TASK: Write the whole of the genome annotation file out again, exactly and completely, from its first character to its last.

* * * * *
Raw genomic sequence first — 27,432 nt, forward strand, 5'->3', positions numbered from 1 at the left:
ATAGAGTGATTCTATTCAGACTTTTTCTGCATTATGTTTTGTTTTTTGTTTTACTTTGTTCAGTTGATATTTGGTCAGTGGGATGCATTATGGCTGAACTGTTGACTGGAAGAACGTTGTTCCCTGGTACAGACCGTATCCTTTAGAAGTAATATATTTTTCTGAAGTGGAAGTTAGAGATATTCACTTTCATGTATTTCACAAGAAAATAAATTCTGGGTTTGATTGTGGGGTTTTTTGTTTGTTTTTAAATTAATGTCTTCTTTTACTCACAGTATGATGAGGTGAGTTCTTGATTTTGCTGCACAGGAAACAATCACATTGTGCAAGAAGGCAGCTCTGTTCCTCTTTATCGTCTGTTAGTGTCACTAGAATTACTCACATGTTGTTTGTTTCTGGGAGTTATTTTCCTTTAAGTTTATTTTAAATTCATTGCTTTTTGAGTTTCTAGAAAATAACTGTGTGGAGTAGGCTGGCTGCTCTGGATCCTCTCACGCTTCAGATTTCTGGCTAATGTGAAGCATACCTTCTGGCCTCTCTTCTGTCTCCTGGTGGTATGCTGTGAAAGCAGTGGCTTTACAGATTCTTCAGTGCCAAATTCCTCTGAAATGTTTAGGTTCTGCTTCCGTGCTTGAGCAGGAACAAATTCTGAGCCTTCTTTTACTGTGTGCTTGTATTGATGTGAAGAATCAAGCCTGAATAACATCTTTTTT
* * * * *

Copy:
Raw genomic sequence first — 27,432 nt, forward strand, 5'->3', positions numbered from 1 at the left:
ATAGAGTGATTCTATTCAGACTTTTTCTGCATTATGTTTTGTTTTTTGTTTTACTTTGTTCAGTTGATATTTGGTCAGTGGGATGCATTATGGCTGAACTGTTGACTGGAAGAACGTTGTTCCCTGGTACAGACCGTATCCTTTAGAAGTAATATATTTTTCTGAAGTGGAAGTTAGAGATATTCACTTTCATGTATTTCACAAGAAAATAAATTCTGGGTTTGATTGTGGGGTTTTTTGTTTGTTTTTAAATTAATGTCTTCTTTTACTCACAGTATGATGAGGTGAGTTCTTGATTTTGCTGCACAGGAAACAATCACATTGTGCAAGAAGGCAGCTCTGTTCCTCTTTATCGTCTGTTAGTGTCACTAGAATTACTCACATGTTGTTTGTTTCTGGGAGTTATTTTCCTTTAAGTTTATTTTAAATTCATTGCTTTTTGAGTTTCTAGAAAATAACTGTGTGGAGTAGGCTGGCTGCTCTGGATCCTCTCACGCTTCAGATTTCTGGCTAATGTGAAGCATACCTTCTGGCCTCTCTTCTGTCTCCTGGTGGTATGCTGTGAAAGCAGTGGCTTTACAGATTCTTCAGTGCCAAATTCCTCTGAAATGTTTAGGTTCTGCTTCCGTGCTTGAGCAGGAACAAATTCTGAGCCTTCTTTTACTGTGTGCTTGTATTGATGTGAAGAATCAAGCCTGAATAACATCTTTTTT